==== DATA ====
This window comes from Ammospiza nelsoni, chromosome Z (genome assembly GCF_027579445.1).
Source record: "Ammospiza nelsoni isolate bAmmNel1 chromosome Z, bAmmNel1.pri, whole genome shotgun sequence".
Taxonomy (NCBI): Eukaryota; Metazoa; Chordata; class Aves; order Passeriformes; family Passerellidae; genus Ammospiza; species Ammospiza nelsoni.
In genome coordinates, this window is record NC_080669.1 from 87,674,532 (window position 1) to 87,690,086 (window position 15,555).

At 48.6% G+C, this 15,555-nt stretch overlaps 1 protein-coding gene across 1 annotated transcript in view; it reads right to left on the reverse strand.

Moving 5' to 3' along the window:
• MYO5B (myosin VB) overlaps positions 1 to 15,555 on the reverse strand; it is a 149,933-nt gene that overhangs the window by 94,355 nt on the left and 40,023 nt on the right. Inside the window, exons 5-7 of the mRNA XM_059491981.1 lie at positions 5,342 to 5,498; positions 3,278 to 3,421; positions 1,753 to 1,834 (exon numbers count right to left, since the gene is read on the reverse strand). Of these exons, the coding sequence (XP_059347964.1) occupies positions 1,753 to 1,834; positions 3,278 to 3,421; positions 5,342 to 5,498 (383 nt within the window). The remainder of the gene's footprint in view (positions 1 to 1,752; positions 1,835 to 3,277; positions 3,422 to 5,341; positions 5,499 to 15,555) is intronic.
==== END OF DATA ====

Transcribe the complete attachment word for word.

This window comes from Ammospiza nelsoni, chromosome Z (genome assembly GCF_027579445.1).
Source record: "Ammospiza nelsoni isolate bAmmNel1 chromosome Z, bAmmNel1.pri, whole genome shotgun sequence".
Taxonomy (NCBI): Eukaryota; Metazoa; Chordata; class Aves; order Passeriformes; family Passerellidae; genus Ammospiza; species Ammospiza nelsoni.
In genome coordinates, this window is record NC_080669.1 from 87,674,532 (window position 1) to 87,690,086 (window position 15,555).

At 48.6% G+C, this 15,555-nt stretch overlaps 1 protein-coding gene across 1 annotated transcript in view; it reads right to left on the reverse strand.

Moving 5' to 3' along the window:
• MYO5B (myosin VB) overlaps positions 1 to 15,555 on the reverse strand; it is a 149,933-nt gene that overhangs the window by 94,355 nt on the left and 40,023 nt on the right. Inside the window, exons 5-7 of the mRNA XM_059491981.1 lie at positions 5,342 to 5,498; positions 3,278 to 3,421; positions 1,753 to 1,834 (exon numbers count right to left, since the gene is read on the reverse strand). Of these exons, the coding sequence (XP_059347964.1) occupies positions 1,753 to 1,834; positions 3,278 to 3,421; positions 5,342 to 5,498 (383 nt within the window). The remainder of the gene's footprint in view (positions 1 to 1,752; positions 1,835 to 3,277; positions 3,422 to 5,341; positions 5,499 to 15,555) is intronic.